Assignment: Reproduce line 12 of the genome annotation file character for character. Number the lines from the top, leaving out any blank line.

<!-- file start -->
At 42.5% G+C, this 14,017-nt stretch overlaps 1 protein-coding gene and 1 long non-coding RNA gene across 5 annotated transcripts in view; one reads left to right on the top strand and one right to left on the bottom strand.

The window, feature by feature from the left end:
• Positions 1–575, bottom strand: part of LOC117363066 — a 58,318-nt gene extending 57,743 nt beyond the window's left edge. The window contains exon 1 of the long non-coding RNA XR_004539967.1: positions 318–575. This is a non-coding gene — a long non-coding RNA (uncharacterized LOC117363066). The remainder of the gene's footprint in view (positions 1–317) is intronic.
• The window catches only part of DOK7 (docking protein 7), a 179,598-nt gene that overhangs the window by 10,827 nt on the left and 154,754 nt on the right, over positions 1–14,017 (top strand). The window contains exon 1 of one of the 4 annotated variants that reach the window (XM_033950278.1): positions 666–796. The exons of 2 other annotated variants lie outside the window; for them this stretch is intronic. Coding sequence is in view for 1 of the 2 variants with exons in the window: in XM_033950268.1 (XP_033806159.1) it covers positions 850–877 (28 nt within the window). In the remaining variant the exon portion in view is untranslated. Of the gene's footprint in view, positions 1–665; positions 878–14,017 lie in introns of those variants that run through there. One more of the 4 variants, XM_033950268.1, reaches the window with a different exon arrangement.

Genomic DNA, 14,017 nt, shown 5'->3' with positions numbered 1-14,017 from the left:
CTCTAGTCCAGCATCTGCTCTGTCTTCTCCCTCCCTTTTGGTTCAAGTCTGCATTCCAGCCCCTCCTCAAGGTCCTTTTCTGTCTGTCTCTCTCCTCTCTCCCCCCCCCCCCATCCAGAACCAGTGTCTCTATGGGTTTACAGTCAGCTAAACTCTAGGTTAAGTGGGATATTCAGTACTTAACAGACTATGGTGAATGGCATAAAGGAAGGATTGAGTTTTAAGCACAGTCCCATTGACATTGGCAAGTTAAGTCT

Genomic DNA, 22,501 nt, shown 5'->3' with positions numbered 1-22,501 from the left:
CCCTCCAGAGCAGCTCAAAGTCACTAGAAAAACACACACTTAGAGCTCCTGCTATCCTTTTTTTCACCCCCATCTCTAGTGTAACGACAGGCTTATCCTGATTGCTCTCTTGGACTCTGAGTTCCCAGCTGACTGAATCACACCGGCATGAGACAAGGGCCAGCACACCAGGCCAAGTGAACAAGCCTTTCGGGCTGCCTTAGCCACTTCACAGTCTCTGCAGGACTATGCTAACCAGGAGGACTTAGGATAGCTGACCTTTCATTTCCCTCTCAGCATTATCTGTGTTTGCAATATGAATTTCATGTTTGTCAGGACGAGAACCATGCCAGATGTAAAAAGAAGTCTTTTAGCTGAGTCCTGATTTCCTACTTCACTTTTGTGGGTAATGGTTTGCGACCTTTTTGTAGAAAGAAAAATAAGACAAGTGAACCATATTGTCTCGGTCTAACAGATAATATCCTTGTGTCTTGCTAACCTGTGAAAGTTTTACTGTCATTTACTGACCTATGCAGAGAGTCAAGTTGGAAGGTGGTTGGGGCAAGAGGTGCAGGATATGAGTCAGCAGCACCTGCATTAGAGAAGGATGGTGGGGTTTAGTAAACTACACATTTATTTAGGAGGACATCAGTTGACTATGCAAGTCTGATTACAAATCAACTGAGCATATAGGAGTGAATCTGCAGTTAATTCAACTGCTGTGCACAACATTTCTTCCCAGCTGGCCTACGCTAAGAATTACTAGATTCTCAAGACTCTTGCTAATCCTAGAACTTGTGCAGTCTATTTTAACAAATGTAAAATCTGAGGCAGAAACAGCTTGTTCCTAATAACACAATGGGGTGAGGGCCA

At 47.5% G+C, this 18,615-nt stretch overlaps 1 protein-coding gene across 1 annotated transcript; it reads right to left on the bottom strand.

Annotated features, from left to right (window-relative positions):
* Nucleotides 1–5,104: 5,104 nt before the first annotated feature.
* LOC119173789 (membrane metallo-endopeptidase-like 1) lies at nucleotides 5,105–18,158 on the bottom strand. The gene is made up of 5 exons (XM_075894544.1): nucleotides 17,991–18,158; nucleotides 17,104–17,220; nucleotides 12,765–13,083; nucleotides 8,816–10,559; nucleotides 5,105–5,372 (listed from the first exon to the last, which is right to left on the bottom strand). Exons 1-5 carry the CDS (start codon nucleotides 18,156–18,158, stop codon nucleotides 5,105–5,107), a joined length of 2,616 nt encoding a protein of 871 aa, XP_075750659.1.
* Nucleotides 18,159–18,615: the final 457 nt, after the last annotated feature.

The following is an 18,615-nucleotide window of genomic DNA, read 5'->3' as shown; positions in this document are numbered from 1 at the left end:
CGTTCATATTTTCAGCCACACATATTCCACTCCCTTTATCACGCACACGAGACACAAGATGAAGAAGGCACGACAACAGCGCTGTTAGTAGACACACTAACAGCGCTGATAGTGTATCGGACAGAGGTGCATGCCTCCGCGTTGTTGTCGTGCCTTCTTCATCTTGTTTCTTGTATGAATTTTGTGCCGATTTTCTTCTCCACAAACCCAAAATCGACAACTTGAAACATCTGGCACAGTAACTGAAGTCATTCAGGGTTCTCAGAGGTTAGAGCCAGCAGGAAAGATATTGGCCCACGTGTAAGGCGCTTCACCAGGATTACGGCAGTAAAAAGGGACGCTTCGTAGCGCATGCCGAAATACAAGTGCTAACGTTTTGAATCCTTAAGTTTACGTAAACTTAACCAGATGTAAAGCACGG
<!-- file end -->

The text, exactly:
* LOC119173789 (membrane metallo-endopeptidase-like 1) lies at nucleotides 5,105–18,158 on the bottom strand. The gene is made up of 5 exons (XM_075894544.1): nucleotides 17,991–18,158; nucleotides 17,104–17,220; nucleotides 12,765–13,083; nucleotides 8,816–10,559; nucleotides 5,105–5,372 (listed from the first exon to the last, which is right to left on the bottom strand). Exons 1-5 carry the CDS (start codon nucleotides 18,156–18,158, stop codon nucleotides 5,105–5,107), a joined length of 2,616 nt encoding a protein of 871 aa, XP_075750659.1.